Ryback, for his character, likes to pepper in hunger metaphors and give off an aura of intensity in short, sweet sentences. This has its advantages. It generally does help keep him from getting repetitive on the mic (he says what he needs to say in his own way and he's done). But it has its drawbacks, as it makes him seem incapable of pulling off a long promo—something top guys are generally able to do, such as Austin, Cena and Hogan.
Does Ryback have the ability to go for 20 minutes on the mic with someone else? There is a chance, but we have yet to see.
That said, the absence of evidence is not the evidence of absence. Just because we don't know if Ryback can work the mic for a long time doesn't mean he can't. Ryback looks to be in a pretty good spot right now in terms of getting to work on his mic skills in the coming weeks, so we may get to see what he can do for a good 10-15 minute promo.
Personally, I think Ryback has that "it" factor needed to make it in this business. Do I think he can be the top guy? That's not something I'm willing to bank on just yet.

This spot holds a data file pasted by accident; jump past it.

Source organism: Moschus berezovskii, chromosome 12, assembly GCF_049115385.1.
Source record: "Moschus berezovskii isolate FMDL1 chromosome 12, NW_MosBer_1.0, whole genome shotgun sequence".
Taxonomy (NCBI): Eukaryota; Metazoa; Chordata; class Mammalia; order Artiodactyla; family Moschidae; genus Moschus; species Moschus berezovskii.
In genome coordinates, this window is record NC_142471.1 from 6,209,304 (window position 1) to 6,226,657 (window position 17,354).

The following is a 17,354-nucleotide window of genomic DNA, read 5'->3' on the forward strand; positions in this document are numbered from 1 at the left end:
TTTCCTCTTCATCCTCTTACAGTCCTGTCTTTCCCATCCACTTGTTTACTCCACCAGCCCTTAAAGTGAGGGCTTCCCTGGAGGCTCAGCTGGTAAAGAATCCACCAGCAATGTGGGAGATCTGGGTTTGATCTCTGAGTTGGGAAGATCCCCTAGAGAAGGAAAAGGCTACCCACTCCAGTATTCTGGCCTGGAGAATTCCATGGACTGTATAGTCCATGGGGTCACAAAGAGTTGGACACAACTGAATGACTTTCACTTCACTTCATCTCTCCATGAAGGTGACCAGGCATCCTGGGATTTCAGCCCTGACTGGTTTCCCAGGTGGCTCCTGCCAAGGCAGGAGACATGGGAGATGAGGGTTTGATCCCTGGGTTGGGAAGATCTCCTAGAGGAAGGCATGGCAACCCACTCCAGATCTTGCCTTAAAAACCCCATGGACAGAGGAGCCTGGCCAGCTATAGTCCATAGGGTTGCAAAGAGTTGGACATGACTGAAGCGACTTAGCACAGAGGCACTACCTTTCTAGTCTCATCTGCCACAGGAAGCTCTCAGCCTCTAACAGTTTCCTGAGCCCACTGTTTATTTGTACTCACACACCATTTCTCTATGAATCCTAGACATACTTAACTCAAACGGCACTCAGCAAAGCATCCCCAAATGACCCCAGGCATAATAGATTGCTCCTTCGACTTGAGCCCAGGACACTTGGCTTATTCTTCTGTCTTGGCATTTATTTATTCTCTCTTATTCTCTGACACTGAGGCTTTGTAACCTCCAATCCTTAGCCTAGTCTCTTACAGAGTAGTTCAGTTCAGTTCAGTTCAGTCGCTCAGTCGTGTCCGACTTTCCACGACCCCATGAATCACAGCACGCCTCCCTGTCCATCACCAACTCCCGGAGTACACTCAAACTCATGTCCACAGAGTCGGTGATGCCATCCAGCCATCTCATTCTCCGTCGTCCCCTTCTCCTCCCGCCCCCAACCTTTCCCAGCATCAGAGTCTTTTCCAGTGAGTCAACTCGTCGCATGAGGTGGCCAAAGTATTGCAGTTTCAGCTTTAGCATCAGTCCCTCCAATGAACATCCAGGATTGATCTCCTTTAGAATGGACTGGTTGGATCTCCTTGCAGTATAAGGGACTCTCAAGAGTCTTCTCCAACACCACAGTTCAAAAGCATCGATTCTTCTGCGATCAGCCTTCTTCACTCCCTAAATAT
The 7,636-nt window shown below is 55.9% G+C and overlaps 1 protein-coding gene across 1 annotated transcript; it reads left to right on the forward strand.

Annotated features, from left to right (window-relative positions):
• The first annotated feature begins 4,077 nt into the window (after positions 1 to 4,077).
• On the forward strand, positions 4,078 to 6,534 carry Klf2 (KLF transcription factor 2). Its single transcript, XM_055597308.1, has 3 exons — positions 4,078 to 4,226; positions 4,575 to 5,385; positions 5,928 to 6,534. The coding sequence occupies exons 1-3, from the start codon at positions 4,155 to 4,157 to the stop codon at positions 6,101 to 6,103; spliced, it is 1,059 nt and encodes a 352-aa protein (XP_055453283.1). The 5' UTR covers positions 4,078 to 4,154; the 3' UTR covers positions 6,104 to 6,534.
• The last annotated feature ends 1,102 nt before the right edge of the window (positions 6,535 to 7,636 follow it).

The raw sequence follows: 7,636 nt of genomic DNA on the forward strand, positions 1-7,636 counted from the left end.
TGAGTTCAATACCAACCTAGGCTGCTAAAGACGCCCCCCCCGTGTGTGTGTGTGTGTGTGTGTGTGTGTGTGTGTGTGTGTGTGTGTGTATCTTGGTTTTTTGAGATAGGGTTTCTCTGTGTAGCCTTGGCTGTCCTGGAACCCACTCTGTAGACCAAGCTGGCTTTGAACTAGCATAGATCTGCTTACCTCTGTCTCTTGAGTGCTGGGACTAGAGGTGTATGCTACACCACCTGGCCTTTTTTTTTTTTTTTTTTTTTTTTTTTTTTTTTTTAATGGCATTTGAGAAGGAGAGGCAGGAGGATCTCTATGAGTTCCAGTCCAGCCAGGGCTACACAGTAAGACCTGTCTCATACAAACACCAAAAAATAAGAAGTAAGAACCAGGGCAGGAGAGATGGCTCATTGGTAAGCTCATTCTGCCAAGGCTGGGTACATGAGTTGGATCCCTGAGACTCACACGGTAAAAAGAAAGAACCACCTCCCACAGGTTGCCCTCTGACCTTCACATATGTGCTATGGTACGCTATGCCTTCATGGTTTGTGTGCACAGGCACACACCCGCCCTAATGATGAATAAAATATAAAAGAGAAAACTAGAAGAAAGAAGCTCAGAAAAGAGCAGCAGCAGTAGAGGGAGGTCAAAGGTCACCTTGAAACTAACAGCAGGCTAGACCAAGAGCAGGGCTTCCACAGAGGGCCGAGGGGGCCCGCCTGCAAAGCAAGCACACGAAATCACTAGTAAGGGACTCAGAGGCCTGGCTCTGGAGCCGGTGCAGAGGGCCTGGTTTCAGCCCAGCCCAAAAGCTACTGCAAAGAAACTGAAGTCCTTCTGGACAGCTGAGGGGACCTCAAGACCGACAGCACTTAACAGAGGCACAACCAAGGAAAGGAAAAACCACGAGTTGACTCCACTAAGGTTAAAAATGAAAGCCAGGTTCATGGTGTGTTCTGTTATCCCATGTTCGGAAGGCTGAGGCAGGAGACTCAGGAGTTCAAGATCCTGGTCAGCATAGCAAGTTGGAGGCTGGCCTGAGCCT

There's potential to be one of the bigger names of the next few years, and in the next year or so, I expect Ryback to have some gold around his waist. However, to be the face of the company? Well, Ryback's going to have to show me more than what he has so far.
His booking as of late has been shoddy at best. Almost the opposite of most heels, it appears Ryback can't seem to catch a break, and if it doesn't stop, it's going to hurt him pretty bad in the long run.
WWE seems to think Ryback is in a position where he can continually lose and look strong, but that's not the case. This is why I think Ryback feuding with Cena is a bad idea. With Cena looking to have an amazing 2013, I have to believe talk of Cena losing the title won't even amount to much until at least SummerSlam, if not Survivor Series.
If it were up to me, Ryback would most likely be the U.S. Champion by now, as Cesaro has jobbed to Ryback enough that it only makes sense to have him win the championship after a good feud, trading wins back and forth.
Like I said, I think Ryback has the "it" factor. I'd say he needs time on the mic to become a respectable talker, and his in-ring ability, while nothing to write home about, isn't bad, but there's room for improvement.
There's no denying that Ryback is slowly but surely becoming a bigger star in the company. A commanding appearance combined with the throwback style of his that consists of raw power makes him an anomaly in today's WWE.
One has to wonder just how far he will rise as the years go by. That said, I have to believe that as the years pass, one thing will stay the same: Fans around the world will enthusiastically chant alongside The Anomaly: "Feed me more!"